What do you enjoy about your role?

I love the fact that I get to work on a product that I’ve designed and that the prosthetics we produce will have a direct impact on peoples lives. There are lots of really interesting products that I’ve had the chance to work on during my degree and my time in industry, but working on something that has a purpose and will improve someone’s quality of life is the thing that motivates me more than anything else, there’s nothing quite like it.

Do you have any further career aspirations or plans?

I want to see my business grow to it’s fullest potential and hopefully this will involve expanding into different countries and working with partner organisations to help ensure that as many people as possible across the world have access to prosthetics.

Kate-Walker at exhibition
Kate-Walker at awards ceremony

About 3D Printing

What benefits does the use of 3D Printing bring to your role and/or organisation?

Without 3D printing I would have to completely change the design of my prosthetic. Some of the parts can only be made using 3D printing as they involve complex geometries and interlocking and moving parts. Without 3D printing I’d end up doubling the number of parts needed to create a prosthetic hand and the price would also increase dramatically.

On a practical level too, 3D printing speeds up product development as it allows quick prototypes to be manufactured and tested at minimal cost and without needing to use an external supplier.

How do you feel the future of your industry will benefit from 3D Printing?

Currently prosthetics are expensive products that many people can’t afford by themselves. By manufacturing prosthetics using 3D printing, the cost of these can be reduced to make them much more affordable and enable many more people to have access to prosthetics. As 3D printing continues to develop, we should see more and more businesses using 3D printing to manufacture sale quality products rather than for prototypes only.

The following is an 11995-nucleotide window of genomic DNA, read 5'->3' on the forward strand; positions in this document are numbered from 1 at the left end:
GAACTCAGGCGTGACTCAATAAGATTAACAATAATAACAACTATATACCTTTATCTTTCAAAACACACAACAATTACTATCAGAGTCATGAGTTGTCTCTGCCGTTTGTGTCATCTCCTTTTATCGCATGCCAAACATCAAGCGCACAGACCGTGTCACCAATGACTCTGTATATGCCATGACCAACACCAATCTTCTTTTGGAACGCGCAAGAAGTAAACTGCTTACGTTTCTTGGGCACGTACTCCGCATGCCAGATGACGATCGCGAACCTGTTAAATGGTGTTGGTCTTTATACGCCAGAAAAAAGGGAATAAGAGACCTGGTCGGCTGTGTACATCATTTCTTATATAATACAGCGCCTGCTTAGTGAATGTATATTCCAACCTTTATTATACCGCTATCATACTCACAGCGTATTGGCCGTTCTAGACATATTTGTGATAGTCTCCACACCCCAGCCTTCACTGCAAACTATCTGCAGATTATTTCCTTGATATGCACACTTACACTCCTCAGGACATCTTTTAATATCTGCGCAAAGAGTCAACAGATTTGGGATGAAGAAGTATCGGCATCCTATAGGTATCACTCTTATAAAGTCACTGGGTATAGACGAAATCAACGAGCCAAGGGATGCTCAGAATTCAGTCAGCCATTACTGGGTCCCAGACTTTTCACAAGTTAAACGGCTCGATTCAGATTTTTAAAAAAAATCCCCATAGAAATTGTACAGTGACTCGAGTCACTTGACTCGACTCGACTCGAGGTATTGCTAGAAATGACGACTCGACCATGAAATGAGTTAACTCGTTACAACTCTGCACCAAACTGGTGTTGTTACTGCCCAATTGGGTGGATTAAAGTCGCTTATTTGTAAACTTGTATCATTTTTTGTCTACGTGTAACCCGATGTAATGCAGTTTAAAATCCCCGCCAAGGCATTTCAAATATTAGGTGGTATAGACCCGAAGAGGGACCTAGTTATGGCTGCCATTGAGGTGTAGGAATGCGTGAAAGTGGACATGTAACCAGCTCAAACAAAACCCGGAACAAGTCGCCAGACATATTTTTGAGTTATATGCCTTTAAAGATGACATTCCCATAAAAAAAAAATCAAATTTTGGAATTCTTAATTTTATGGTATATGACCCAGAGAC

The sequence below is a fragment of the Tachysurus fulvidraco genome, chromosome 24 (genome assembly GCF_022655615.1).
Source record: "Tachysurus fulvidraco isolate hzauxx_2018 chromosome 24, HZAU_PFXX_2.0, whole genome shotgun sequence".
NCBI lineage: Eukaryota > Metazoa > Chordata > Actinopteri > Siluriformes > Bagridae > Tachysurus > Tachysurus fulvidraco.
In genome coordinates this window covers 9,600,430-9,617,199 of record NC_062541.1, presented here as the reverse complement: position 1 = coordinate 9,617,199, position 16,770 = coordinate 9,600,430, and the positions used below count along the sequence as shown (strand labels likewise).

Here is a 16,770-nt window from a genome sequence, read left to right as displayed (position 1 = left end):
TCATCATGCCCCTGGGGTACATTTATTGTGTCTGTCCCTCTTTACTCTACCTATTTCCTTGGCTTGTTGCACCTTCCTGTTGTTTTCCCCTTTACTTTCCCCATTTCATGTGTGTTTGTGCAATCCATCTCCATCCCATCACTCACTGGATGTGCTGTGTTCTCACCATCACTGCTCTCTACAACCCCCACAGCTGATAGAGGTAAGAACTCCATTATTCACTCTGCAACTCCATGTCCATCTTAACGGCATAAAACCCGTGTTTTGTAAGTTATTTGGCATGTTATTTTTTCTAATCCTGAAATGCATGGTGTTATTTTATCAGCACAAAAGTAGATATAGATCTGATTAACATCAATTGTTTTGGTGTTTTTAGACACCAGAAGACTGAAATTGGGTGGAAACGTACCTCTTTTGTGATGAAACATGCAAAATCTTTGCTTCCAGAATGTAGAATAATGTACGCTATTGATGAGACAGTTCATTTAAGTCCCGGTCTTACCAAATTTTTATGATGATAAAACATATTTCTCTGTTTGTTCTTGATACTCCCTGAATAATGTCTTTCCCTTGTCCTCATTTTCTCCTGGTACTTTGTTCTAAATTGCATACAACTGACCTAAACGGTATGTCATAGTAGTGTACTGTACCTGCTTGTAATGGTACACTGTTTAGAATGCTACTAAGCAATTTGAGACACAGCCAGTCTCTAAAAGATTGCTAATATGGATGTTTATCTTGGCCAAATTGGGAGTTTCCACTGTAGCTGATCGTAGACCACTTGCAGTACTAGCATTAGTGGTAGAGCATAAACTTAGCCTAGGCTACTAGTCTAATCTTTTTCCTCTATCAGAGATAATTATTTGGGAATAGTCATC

How can our education system best prepare our young people for job roles of the future in your field?

I think STEAM subjects are really key in giving people the best opportunities for the future. The world is becoming increasingly connected and tech is in just about every job there is. Being able to understand how to use (and fix) this tech can be incredibly useful in any future career and can really set you apart from those around you.

Kate-Walker with her 3D printed prosthetic
Kate-Walker ExpHand Prosthetics with Ultimaker 2+


What advice would you offer to students that may be interested in pursuing a career in this field?

Go for it! Find something that you really enjoy then look for a job that lets you do that, if you can’t find that job, create it yourself. I’ve loved getting to be creative and use 3D printing to create products that wouldn’t be possible to make.

The CREATE Education Project would like to thank Kate for sharing the details of her career with us. You can learn more about Kate and ExpHand Prosthetics at: